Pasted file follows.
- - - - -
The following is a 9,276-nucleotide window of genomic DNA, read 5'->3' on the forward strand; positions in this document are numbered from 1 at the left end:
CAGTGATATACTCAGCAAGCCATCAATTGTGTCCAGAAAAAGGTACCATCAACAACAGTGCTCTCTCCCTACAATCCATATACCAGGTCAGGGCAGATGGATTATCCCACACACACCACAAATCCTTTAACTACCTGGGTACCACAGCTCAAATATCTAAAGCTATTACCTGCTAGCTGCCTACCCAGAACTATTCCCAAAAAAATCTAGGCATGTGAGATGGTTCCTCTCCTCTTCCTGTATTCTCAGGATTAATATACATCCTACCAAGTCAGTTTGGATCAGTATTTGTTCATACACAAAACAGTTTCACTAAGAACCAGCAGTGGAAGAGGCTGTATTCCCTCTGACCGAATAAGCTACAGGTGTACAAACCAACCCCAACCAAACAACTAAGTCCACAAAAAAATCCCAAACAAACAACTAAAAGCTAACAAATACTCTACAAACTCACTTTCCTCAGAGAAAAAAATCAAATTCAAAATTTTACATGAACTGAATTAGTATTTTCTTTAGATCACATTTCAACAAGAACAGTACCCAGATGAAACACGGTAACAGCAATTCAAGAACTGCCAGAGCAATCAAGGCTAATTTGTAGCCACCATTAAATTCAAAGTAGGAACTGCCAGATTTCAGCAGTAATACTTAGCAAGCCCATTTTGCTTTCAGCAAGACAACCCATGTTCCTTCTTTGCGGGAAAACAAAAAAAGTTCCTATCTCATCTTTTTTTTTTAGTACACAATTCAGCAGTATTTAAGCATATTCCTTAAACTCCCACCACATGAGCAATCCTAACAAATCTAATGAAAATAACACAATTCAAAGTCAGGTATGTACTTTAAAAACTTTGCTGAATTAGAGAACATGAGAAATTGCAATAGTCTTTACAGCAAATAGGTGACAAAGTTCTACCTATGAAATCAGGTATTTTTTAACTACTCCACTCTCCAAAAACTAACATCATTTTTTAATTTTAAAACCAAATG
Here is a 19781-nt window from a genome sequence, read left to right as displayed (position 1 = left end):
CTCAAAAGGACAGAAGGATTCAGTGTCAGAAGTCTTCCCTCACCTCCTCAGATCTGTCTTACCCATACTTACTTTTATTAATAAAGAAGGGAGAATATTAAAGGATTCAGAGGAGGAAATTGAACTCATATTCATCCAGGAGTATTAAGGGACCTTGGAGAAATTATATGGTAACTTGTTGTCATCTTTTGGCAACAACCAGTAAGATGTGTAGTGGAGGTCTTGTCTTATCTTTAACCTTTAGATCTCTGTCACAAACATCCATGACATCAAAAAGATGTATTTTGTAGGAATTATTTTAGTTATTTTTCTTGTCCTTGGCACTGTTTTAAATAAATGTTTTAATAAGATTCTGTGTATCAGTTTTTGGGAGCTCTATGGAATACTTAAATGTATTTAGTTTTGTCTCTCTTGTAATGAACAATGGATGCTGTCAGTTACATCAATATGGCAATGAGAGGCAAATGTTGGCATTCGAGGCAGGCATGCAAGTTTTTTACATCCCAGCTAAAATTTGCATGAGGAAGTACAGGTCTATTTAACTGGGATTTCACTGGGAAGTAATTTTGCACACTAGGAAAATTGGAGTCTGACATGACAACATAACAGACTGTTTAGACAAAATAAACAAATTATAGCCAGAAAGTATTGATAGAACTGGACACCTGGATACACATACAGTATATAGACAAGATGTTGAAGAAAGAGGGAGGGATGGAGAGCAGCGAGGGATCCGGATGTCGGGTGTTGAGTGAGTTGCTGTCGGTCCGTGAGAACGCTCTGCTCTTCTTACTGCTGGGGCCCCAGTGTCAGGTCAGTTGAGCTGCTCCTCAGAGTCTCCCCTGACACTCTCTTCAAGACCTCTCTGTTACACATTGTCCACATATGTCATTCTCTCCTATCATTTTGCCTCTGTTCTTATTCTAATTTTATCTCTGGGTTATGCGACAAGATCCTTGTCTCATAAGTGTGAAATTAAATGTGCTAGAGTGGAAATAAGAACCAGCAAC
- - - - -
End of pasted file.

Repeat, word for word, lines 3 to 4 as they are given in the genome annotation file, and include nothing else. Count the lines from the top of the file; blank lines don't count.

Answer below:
Here is a 19781-nt window from a genome sequence, read left to right as displayed (position 1 = left end):
CTCAAAAGGACAGAAGGATTCAGTGTCAGAAGTCTTCCCTCACCTCCTCAGATCTGTCTTACCCATACTTACTTTTATTAATAAAGAAGGGAGAATATTAAAGGATTCAGAGGAGGAAATTGAACTCATATTCATCCAGGAGTATTAAGGGACCTTGGAGAAATTATATGGTAACTTGTTGTCATCTTTTGGCAACAACCAGTAAGATGTGTAGTGGAGGTCTTGTCTTATCTTTAACCTTTAGATCTCTGTCACAAACATCCATGACATCAAAAAGATGTATTTTGTAGGAATTATTTTAGTTATTTTTCTTGTCCTTGGCACTGTTTTAAATAAATGTTTTAATAAGATTCTGTGTATCAGTTTTTGGGAGCTCTATGGAATACTTAAATGTATTTAGTTTTGTCTCTCTTGTAATGAACAATGGATGCTGTCAGTTACATCAATATGGCAATGAGAGGCAAATGTTGGCATTCGAGGCAGGCATGCAAGTTTTTTACATCCCAGCTAAAATTTGCATGAGGAAGTACAGGTCTATTTAACTGGGATTTCACTGGGAAGTAATTTTGCACACTAGGAAAATTGGAGTCTGACATGACAACATAACAGACTGTTTAGACAAAATAAACAAATTATAGCCAGAAAGTATTGATAGAACTGGACACCTGGATACACATACAGTATATAGACAAGATGTTGAAGAAAGAGGGAGGGATGGAGAGCAGCGAGGGATCCGGATGTCGGGTGTTGAGTGAGTTGCTGTCGGTCCGTGAGAACGCTCTGCTCTTCTTACTGCTGGGGCCCCAGTGTCAGGTCAGTTGAGCTGCTCCTCAGAGTCTCCCCTGACACTCTCTTCAAGACCTCTCTGTTACACATTGTCCACATATGTCATTCTCTCCTATCATTTTGCCTCTGTTCTTATTCTAATTTTATCTCTGGGTTATGCGACAAGATCCTTGTCTCATAAGTGTGAAATTAAATGTGCTAGAGTGGAAATAAGAACCAGCAAC